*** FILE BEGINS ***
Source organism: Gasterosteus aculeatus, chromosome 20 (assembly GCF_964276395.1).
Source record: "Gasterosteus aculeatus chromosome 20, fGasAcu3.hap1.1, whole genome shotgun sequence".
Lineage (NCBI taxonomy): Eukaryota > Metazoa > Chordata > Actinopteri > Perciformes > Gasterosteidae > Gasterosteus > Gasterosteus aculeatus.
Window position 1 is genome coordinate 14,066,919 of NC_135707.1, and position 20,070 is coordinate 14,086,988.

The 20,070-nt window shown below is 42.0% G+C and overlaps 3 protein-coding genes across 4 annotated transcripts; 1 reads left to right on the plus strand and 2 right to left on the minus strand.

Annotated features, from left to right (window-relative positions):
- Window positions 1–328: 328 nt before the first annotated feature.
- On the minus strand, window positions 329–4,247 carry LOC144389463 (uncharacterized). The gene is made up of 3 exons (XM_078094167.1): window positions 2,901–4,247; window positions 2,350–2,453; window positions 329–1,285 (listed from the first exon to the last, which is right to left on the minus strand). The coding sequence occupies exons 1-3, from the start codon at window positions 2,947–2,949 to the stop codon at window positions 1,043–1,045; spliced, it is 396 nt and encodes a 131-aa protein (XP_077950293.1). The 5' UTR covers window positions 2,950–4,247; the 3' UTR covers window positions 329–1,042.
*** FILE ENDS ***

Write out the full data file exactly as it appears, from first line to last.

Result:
Source organism: Gasterosteus aculeatus, chromosome 20 (assembly GCF_964276395.1).
Source record: "Gasterosteus aculeatus chromosome 20, fGasAcu3.hap1.1, whole genome shotgun sequence".
Lineage (NCBI taxonomy): Eukaryota > Metazoa > Chordata > Actinopteri > Perciformes > Gasterosteidae > Gasterosteus > Gasterosteus aculeatus.
Window position 1 is genome coordinate 14,066,919 of NC_135707.1, and position 20,070 is coordinate 14,086,988.

The 20,070-nt window shown below is 42.0% G+C and overlaps 3 protein-coding genes across 4 annotated transcripts; 1 reads left to right on the plus strand and 2 right to left on the minus strand.

Annotated features, from left to right (window-relative positions):
- Window positions 1–328: 328 nt before the first annotated feature.
- On the minus strand, window positions 329–4,247 carry LOC144389463 (uncharacterized). The gene is made up of 3 exons (XM_078094167.1): window positions 2,901–4,247; window positions 2,350–2,453; window positions 329–1,285 (listed from the first exon to the last, which is right to left on the minus strand). The coding sequence occupies exons 1-3, from the start codon at window positions 2,947–2,949 to the stop codon at window positions 1,043–1,045; spliced, it is 396 nt and encodes a 131-aa protein (XP_077950293.1). The 5' UTR covers window positions 2,950–4,247; the 3' UTR covers window positions 329–1,042.